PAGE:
On Tuesday, March 19, 2013, the Supreme Court heard arguments on the question whether state law can require drug makers to compensate patients injured by drugs that the Food and Drug Administration (FDA) has approved. Would such a requirement make it impossible for the manufacturer to comply with both state and federal law or allow juries to second-guess the judgment of the FDA?
The Injuries and the Evidence
In 2004, Karen Bartlett’s doctor prescribed Clinoril®, a brand name non-steroidal anti-inflammatory drug (NSAID), to relieve shoulder pain. Her pharmacist substituted sulindac, a generic version of the drug. In 2005, the drug caused Bartlett to suffer Stevens Johnson Syndrome and a related disease, toxic epidermal necrolysis (SJS/TEN); more than 60 percent of the outer skin layer on the surface area of her body was deteriorated, burned off, or an open wound, twice the percentage required for a TEN diagnosis. It was established that SJS/TEN was a rare side effect of sulindac.
The trial court limited Bartlett’s case to the theory that sulindac was unreasonably dangerous because of defective design. It ruled that the adequacy of the warning label was relevant only to limit or mitigate the risk. The FDA had approved sulindac as safe and effective, but Bartlett’s expert pharmacologist/toxicologist testified that sulindac presented a greater risk of SJS/TEN than other NSAIDs and that its safety profile was similar to another generic NSAID withdrawn in 2005.
The Manufacturer’s Case
Mutual Pharmaceutical Co., Inc. (Mutual), the manufacturer, chose not to present any evidence in its defense. Rather, Mutual cross-examined Bartlett’s experts and raised legal defenses. Its primary defense was preemption, i.e., that the Food, Drug and Cosmetic Act (FD&C Act) superseded state tort law, so that the FDA’s approval barred Bartlett’s claims. The trial court rejected the preemption defense, following the Supreme Court’s March 2009 ruling in Wyeth v Levine, which held that FDA approval does not protect the manufacturer of a brand name drug from liability under state tort law. It also it refused to set aside the jury’s verdict finding that the drug was defective because the risks outweighed the benefits.
The Changing Law
The Supreme Court’s decisions on the preemption of state law tort actions against drug manufacturers changed the law again after the trial. In PLIVA, Inc. v Mensing, the Court held that manufacturers of generic drugs could not be held liable for failure to provide adequate warnings because the FD&C Act required them to use the labels approved by the FDA. Only the brand name manufacturer could change the label before the FDA approved the change. Because it was impossible for the manufacturer to comply with both federal law and state law requiring better warnings, the federal law preempted state law.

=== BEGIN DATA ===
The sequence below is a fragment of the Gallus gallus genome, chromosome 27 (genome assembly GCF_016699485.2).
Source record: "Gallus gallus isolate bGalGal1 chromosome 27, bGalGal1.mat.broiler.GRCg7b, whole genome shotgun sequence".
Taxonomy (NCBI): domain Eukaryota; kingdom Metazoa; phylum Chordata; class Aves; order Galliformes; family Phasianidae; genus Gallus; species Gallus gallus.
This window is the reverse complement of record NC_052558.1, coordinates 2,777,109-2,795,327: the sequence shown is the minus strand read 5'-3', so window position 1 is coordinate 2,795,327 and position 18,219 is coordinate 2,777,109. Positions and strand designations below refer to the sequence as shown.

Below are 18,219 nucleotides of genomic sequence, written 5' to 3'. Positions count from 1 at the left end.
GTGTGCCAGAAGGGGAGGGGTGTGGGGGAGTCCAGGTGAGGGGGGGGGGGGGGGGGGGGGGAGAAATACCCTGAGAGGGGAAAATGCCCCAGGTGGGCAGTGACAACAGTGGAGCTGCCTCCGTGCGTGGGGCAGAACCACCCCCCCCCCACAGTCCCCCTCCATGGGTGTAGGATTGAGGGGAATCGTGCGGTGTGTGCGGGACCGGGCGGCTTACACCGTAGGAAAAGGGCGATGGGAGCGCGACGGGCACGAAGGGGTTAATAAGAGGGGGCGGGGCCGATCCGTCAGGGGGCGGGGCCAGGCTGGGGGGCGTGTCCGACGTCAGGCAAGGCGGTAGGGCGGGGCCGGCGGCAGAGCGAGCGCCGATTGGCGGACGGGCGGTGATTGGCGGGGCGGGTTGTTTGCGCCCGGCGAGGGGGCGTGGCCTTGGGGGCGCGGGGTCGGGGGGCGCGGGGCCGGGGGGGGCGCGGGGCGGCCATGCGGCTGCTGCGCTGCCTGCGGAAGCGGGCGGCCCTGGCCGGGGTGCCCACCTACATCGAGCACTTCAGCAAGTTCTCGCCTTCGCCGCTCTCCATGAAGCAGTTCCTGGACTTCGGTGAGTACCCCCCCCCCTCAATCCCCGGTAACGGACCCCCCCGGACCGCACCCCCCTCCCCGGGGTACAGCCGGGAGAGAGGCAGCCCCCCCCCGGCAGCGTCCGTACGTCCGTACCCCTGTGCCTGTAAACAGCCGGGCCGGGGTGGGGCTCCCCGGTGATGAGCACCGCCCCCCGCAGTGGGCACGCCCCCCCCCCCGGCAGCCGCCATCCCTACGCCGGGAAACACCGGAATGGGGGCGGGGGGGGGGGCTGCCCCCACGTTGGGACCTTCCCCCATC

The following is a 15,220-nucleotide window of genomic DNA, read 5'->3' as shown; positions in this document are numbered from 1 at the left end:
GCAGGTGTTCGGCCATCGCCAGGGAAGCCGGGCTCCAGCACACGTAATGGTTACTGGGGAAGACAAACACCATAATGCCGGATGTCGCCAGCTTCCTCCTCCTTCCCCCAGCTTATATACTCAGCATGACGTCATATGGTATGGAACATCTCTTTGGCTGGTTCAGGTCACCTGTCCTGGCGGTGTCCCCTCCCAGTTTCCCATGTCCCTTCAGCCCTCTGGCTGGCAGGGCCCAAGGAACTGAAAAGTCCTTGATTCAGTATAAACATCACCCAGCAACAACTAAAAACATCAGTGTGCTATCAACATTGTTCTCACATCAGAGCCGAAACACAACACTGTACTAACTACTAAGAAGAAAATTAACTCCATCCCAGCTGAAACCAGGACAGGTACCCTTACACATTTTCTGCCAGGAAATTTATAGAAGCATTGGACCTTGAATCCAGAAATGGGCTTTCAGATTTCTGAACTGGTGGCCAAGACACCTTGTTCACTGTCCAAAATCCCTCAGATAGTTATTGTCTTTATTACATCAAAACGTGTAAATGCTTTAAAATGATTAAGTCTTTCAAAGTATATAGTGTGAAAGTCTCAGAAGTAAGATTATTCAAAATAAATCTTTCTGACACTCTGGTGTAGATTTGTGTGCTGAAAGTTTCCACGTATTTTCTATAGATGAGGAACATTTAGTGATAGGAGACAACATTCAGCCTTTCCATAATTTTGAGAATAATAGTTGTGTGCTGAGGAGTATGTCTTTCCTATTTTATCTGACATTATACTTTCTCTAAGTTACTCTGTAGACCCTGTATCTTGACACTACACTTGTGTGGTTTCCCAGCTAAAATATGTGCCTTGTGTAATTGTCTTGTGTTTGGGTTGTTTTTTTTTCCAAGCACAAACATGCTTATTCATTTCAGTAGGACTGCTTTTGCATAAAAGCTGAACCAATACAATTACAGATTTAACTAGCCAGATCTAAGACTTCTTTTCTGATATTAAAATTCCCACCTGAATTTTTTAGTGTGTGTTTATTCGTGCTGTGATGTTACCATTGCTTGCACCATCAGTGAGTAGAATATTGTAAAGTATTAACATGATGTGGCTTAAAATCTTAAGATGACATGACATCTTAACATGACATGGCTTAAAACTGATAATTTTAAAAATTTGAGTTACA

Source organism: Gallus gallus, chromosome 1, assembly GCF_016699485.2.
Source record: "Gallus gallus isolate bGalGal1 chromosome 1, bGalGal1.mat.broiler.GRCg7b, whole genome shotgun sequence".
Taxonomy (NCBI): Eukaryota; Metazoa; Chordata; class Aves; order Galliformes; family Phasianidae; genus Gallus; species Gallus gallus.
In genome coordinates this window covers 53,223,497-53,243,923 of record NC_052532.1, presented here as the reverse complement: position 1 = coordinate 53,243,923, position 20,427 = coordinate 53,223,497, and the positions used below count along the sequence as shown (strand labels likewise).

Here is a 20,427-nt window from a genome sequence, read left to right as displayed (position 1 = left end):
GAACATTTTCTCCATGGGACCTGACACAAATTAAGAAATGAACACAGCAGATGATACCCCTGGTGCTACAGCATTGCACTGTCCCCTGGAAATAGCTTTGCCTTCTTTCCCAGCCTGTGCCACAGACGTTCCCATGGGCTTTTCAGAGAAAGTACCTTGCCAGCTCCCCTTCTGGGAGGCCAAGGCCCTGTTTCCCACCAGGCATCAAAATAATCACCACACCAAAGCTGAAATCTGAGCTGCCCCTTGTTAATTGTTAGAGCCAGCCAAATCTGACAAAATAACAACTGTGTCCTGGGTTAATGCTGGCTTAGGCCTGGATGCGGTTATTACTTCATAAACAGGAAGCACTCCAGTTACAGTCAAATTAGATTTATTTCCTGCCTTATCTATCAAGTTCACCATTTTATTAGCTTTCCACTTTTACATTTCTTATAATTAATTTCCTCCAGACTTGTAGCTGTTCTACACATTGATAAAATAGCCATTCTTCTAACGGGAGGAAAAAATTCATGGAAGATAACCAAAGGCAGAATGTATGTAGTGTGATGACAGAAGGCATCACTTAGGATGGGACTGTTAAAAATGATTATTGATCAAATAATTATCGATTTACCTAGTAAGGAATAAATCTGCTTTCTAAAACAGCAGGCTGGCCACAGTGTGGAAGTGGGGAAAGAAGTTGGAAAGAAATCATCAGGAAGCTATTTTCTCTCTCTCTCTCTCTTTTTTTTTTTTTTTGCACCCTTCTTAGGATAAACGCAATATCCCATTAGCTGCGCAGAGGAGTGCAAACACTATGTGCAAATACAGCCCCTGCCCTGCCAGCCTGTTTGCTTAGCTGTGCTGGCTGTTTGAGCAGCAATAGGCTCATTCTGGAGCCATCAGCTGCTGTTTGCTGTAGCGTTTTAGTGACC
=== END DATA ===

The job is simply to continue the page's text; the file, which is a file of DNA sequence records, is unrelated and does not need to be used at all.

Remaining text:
The Supreme Court Arguments
Oral arguments focused on preemption, primarily whether it was impossible for the generic maker to comply both with state and federal law. The manufacturer and the FDA argued that Mensing controlled the decision because the inadequacy of the warning was the heart of Bartlett’s case. Justice Sotomayor asked whether Mensing preempted tort actions based on defective design, where the inadequate warning was not an essential element of the plaintiff’s case. Mutual’s counsel would not accept that premise. However, Justice Sotomayor questioned whether the brand name and the generic manufacturers were in the same position with respect to the design of the drug.
Justices Ginsburg and Alito both focused on the premise that the New Hampshire law imposed strict liability on the manufacturers. Would it be impossible to comply if the effect of state law was to require them to pay for the harm their drugs caused whether or not they were at fault, to “spread the cost”? Chief Justice Roberts asked similar questions of the FDA’s counsel, who supported Mutual’s arguments, perhaps indicating that the Court would not consider a requirement to pay damages as a duty conflicting with federal law.
The FDA’s Role
The Court asked the FDA’s counsel whether states could impose any legal duty at all with respect to dangerous drugs. Counsel argued that the FDA approval shielded the makers from liability and that juries should not be allowed to second-guess the FDA. A brand name manufacturer could not be held liable unless new scientific evidence showed that the brand name drug maker should have made changes to the label. However, he conceded in response to questions that in a case not involving labeling, both the brand name and the generic makers could be sued.
Counsel for the plaintiff contended that the state law duty was not to change the design or the label of the drug, but not to market the drug at all if the risks outweighed the benefits and caused egregious injury. He emphasized that Mutual had chosen not to present any evidence of the benefits of the drug in this case, so that it had waived the argument that the drug was unavoidably unsafe. He noted that the jury’s verdict would not prevent Mutual from presenting evidence of the benefits of the drug in other cases.